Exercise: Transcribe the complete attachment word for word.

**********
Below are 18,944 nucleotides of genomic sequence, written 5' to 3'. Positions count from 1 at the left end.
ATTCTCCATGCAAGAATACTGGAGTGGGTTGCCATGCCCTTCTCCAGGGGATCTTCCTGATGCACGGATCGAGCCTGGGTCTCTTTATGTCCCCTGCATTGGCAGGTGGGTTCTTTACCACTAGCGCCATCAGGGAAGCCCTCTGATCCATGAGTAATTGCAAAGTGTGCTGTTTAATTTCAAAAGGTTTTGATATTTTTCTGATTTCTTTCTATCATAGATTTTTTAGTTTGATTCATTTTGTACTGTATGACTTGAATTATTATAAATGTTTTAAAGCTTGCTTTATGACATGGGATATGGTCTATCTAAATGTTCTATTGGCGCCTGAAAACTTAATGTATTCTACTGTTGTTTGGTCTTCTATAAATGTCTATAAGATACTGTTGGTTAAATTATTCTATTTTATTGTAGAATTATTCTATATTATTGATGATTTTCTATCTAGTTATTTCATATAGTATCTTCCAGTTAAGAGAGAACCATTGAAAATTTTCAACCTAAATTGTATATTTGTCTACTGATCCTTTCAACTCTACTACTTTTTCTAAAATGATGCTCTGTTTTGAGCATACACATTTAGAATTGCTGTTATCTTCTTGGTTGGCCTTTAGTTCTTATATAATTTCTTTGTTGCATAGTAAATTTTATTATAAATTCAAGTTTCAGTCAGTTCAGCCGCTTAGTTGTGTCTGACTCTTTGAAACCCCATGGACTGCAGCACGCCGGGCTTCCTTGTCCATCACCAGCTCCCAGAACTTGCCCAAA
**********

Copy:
Below are 18,944 nucleotides of genomic sequence, written 5' to 3'. Positions count from 1 at the left end.
ATTCTCCATGCAAGAATACTGGAGTGGGTTGCCATGCCCTTCTCCAGGGGATCTTCCTGATGCACGGATCGAGCCTGGGTCTCTTTATGTCCCCTGCATTGGCAGGTGGGTTCTTTACCACTAGCGCCATCAGGGAAGCCCTCTGATCCATGAGTAATTGCAAAGTGTGCTGTTTAATTTCAAAAGGTTTTGATATTTTTCTGATTTCTTTCTATCATAGATTTTTTAGTTTGATTCATTTTGTACTGTATGACTTGAATTATTATAAATGTTTTAAAGCTTGCTTTATGACATGGGATATGGTCTATCTAAATGTTCTATTGGCGCCTGAAAACTTAATGTATTCTACTGTTGTTTGGTCTTCTATAAATGTCTATAAGATACTGTTGGTTAAATTATTCTATTTTATTGTAGAATTATTCTATATTATTGATGATTTTCTATCTAGTTATTTCATATAGTATCTTCCAGTTAAGAGAGAACCATTGAAAATTTTCAACCTAAATTGTATATTTGTCTACTGATCCTTTCAACTCTACTACTTTTTCTAAAATGATGCTCTGTTTTGAGCATACACATTTAGAATTGCTGTTATCTTCTTGGTTGGCCTTTAGTTCTTATATAATTTCTTTGTTGCATAGTAAATTTTATTATAAATTCAAGTTTCAGTCAGTTCAGCCGCTTAGTTGTGTCTGACTCTTTGAAACCCCATGGACTGCAGCACGCCGGGCTTCCTTGTCCATCACCAGCTCCCAGAACTTGCCCAAA